It’s Dry Somewhere
Is drought a devastating natural event, or a wake-up call for better cattle management?
by Troy Smith, field editor
DAVIS, Calif. (Aug. 17, 2015) — Does it seem like cattle producers must contend more frequently with problems related to drought? To Eric Scholljegerdes it does seem as though, at nearly any given time, some portion of cow country is experiencing a long dry spell. According to the New Mexico State University range nutritionist, it’s a rare occurrence when a cattlemen’s convention or conference does not include some discussion of drought management.
Eric Scholljegerdes, New Mexico State University range nutritionist
Scholljegerdes took his turn at leading the discussion during the Applied Reproductive Strategies in Beef Cattle (ARSBC) symposium hosted Aug. 17-18 in Davis, Calif. He talked about challenges that cattle producers face as a result of drought’s effects on both water and forage and offered advice for drought survival.
A prolonged scarcity of precipitation often limits the recharge of stock ponds and even wells. Besides the obvious problem of diminished supply of water for livestock, this can change the “composition” of the available supply.
“This is particularly true in ponds where rapid evaporation results in a higher concentration of minerals. Within a well system, where little recharge occurs, mineral concentration also may increase,” explained Scholljegerdes. “Water quality must then be accounted for when developing a nutrition program during droughts.”
While increases in total dissolved solids and sulfate concentrations can lower animal performance, Scholljegerdes said reductions in performance are more often linked to reduced intake of poor-quality water, which also leads to lower dry-matter intake. This response can be further exacerbated by hot temperatures and the associated increase in water requirement.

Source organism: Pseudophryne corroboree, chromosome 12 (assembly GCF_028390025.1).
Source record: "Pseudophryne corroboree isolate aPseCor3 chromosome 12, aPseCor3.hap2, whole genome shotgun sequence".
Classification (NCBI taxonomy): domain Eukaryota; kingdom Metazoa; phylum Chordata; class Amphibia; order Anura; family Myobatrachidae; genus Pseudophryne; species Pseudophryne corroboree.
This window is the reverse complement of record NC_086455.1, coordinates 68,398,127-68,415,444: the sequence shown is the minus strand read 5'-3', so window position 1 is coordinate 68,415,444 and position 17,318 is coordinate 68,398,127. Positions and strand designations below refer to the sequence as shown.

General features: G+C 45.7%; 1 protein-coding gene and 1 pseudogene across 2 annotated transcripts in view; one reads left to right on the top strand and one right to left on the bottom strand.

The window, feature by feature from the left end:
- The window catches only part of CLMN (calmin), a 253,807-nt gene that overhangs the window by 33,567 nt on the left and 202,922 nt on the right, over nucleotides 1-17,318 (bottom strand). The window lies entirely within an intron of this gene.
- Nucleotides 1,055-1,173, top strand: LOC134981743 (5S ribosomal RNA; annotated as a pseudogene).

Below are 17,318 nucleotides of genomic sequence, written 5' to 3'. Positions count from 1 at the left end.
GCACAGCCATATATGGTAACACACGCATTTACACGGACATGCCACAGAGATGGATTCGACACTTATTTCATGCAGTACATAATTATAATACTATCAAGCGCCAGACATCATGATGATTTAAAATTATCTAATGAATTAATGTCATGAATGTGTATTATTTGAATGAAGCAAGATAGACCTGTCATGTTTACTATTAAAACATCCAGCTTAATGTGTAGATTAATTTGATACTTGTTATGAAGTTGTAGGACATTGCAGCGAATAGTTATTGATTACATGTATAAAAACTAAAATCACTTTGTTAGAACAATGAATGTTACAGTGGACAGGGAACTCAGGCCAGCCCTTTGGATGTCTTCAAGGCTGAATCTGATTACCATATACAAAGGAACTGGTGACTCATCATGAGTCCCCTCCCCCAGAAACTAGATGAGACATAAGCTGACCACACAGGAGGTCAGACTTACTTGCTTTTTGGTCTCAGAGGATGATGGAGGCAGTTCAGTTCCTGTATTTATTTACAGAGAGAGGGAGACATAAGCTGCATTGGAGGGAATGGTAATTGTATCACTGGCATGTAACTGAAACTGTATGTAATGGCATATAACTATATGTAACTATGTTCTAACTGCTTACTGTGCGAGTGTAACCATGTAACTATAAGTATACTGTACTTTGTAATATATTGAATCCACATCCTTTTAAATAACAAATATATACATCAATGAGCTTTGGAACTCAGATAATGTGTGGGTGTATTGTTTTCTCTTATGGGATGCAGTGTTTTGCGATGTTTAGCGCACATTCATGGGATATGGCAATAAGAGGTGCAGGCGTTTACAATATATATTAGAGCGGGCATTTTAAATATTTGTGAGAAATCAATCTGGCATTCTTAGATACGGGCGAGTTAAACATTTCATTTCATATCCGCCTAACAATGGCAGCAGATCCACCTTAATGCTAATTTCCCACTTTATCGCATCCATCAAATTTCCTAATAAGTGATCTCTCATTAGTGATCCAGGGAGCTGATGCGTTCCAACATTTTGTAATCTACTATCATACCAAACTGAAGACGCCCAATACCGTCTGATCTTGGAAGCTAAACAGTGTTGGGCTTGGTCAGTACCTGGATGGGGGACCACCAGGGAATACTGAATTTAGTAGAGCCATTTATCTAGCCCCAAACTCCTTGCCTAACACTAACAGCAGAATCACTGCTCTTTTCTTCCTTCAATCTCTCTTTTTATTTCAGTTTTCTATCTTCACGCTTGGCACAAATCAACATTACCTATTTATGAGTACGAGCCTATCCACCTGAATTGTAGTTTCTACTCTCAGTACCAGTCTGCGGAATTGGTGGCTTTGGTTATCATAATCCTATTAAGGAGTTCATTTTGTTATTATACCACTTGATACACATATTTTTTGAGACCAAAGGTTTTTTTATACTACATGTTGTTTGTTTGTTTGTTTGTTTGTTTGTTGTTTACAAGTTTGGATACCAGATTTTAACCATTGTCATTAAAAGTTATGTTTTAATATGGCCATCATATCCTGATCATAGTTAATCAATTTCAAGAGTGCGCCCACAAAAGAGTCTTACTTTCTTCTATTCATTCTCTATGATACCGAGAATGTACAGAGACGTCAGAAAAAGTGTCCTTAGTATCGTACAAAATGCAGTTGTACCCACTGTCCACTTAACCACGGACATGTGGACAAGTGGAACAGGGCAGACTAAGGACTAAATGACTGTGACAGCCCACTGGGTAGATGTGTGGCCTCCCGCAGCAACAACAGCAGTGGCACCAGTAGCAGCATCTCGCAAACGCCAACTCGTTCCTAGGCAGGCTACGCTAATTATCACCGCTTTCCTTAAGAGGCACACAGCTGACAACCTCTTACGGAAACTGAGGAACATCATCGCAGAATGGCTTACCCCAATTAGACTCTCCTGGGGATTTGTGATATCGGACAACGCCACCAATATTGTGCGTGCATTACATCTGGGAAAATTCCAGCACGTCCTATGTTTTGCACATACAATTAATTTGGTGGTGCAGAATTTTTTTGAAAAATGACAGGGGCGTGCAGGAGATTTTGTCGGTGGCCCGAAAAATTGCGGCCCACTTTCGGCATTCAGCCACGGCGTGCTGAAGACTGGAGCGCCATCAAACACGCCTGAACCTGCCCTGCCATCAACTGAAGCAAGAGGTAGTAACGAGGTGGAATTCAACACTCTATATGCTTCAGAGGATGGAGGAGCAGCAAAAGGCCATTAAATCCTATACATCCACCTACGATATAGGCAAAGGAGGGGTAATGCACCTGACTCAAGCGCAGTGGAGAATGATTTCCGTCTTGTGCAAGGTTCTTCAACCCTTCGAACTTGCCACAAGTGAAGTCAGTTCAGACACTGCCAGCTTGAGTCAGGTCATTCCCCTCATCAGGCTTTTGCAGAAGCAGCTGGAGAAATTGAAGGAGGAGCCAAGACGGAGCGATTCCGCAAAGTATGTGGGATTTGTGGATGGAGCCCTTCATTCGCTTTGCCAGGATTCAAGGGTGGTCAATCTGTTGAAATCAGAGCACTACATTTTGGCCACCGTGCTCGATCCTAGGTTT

Scholljegerdes said increased mineral concentrations in water also increase the likelihood of mineral antagonisms. High sulfur levels can be antagonistic toward copper absorption, and high levels of iron can interfere with absorption of both copper and zinc. Increased levels of calcium may antagonize selenium utilization by cattle.
“These antagonisms can result in not only reduced growth performance but also decreased pregnancy rates and increased morbidity,” added Scholljegerdes. “Therefore, water quality should be measured on a yearly basis and perhaps more frequently during drought.”
Regarding drought effects on forage quality, Scholljegerdes said crude protein levels may become deficient. Once the crude protein content of forage drops below 7%, supplementation is warranted. Scholljegerdes advised producers to consider using natural sources of degradable intake protein (also called ruminally degradable protein), which are readily utilized by rumen microbes, as part of a supplemental protein program. Feeding supplemental protein also aids forage digestibility, thus increasing the energy value of low-quality forages.
Scholljegerdes cited the New Mexico experience of multi-year droughts, which reduced the energy [total digestible nutrients (TDN)] content to 40% or less. In such cases, supplementation with structural carbohydrates, such as high-quality hay or co-products, can provide added energy and stimulate forage intake without negative impacts to the rumen environment. Replacing part of the forage supply with non-structural carbohydrates (grains) will supply added energy, but they must be managed carefully to avoid digestive upsets and reduced forage utilization.
“From our experiences in New Mexico, it seems that in order to survive drought one must be vigilant in monitoring nutrient supply (forage and water) and be willing to change management and nutrition programs,” said Scholljegerdes, emphasizing the importance of routine forage testing. “However, we do not make any decision without putting pencil to paper first to ensure it makes economic sense and has no long-term ramifications.”
Scholljegerdes spoke during Monday’s session focused on "the females." For more information, visit the Newsroom at www.appliedreprostrategies.com to view his PowerPoint, read the proceedings or listen to the presentation.
Comprehensive coverage of the symposium is available online at www.appliedreprostrategies.com. Compiled by the Angus Journal editorial team, the site is made possible through sponsorship by the Beef Reproduction Task Force.
Editor's Note: This article was written under contract or by staff of the Angus Journal. To request reprint permission and guidelines, contact Shauna Rose Hermel, editor, at 816-383-5270.